Building Defect Prediction Models in Practice

Building Defect Prediction Models in Practice

Rudolf Ramler (Software Competence Center Hagenberg, Austria), Johannes Himmelbauer (Software Competence Center Hagenberg, Austria) and Thomas Natschläger (Software Competence Center Hagenberg, Austria)
DOI: 10.4018/978-1-5225-3923-0.ch014

Abstract

The information about which modules of a future version of a software system will be defect-prone is a valuable planning aid for quality managers and testers. Defect prediction promises to indicate these defect-prone modules. In this chapter, building a defect prediction model from data is characterized as an instance of a data-mining task, and key questions and consequences arising when establishing defect prediction in a large software development project are discussed. Special emphasis is put on discussions on how to choose a learning algorithm, select features from different data sources, deal with noise and data quality issues, as well as model evaluation for evolving systems. These discussions are accompanied by insights and experiences gained by projects on data mining and defect prediction in the context of large software systems conducted by the authors over the last couple of years. One of these projects has been selected to serve as an illustrative use case throughout the chapter.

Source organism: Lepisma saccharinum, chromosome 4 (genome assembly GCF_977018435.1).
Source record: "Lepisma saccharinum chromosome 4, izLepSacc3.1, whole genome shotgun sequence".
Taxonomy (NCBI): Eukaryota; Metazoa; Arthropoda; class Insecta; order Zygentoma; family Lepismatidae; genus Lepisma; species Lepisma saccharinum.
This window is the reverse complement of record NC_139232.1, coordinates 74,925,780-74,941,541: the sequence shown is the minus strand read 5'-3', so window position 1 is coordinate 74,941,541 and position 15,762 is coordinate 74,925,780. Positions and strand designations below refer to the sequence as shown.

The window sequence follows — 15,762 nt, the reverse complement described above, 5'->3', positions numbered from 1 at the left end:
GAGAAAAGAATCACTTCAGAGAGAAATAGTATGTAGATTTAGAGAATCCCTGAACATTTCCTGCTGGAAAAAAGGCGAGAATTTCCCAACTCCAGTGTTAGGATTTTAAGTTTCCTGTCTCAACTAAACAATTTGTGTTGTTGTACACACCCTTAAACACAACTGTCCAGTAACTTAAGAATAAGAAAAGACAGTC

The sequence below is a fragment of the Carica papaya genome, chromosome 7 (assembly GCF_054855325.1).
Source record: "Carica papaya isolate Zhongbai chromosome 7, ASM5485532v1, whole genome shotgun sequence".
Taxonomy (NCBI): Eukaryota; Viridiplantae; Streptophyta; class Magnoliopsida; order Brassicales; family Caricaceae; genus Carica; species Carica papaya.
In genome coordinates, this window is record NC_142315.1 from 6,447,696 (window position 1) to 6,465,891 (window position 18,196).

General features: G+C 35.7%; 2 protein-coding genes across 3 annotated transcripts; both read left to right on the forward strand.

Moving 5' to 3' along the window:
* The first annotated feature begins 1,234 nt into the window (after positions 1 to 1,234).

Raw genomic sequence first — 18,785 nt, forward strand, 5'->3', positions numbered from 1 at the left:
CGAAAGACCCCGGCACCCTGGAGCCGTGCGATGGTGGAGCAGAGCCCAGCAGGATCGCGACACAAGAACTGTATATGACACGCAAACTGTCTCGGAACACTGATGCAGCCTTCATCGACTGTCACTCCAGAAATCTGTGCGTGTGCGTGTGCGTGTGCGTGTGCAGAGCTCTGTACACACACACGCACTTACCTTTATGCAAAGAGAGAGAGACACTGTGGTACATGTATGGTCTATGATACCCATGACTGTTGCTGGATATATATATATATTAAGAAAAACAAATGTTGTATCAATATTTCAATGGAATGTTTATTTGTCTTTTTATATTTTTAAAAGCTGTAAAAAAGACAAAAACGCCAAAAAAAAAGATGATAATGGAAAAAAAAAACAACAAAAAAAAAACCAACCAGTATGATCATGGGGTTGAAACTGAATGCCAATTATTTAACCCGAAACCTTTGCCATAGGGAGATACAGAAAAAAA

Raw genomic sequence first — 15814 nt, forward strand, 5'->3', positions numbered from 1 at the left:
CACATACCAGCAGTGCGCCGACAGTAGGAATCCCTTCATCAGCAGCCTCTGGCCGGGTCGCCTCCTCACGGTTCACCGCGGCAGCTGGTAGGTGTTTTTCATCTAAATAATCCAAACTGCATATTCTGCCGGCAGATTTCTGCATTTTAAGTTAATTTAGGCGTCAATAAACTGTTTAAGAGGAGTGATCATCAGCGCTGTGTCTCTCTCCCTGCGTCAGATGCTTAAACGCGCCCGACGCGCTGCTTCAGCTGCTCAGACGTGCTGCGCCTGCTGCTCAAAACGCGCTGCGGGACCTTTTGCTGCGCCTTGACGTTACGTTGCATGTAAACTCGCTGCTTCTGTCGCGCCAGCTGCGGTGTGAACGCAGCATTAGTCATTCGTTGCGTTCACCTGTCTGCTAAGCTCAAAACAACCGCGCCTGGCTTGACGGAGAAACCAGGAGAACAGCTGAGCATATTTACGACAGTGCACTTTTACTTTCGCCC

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Data Mining And Knowledge Discovery For Defect Prediction

Defect prediction is based on prediction models built from software engineering data. Thus, defect prediction can be understood as an application within the broad area of data mining and knowledge discovery which refer to general results of research, techniques and tools used to extract useful information and models from (large volumes of) data (Mariscal et al. 2010).

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